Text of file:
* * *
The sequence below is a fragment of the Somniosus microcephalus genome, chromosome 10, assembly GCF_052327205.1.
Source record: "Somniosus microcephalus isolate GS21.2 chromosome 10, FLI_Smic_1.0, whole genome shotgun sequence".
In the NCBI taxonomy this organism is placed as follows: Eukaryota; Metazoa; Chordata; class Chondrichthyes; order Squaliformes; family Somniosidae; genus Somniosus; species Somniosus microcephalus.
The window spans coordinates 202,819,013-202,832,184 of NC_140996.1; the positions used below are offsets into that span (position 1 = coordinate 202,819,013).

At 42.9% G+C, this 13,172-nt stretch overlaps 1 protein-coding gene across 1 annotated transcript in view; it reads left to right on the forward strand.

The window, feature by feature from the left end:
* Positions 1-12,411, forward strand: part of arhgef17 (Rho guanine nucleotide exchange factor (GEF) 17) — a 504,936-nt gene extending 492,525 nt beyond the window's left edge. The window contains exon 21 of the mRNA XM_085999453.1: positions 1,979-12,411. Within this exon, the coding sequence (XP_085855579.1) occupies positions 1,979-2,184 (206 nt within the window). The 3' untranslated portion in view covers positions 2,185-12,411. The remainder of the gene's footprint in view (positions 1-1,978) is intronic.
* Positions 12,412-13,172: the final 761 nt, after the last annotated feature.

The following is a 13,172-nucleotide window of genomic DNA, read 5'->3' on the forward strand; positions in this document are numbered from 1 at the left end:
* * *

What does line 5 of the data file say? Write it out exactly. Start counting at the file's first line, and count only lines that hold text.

At 42.9% G+C, this 13,172-nt stretch overlaps 1 protein-coding gene across 1 annotated transcript in view; it reads left to right on the forward strand.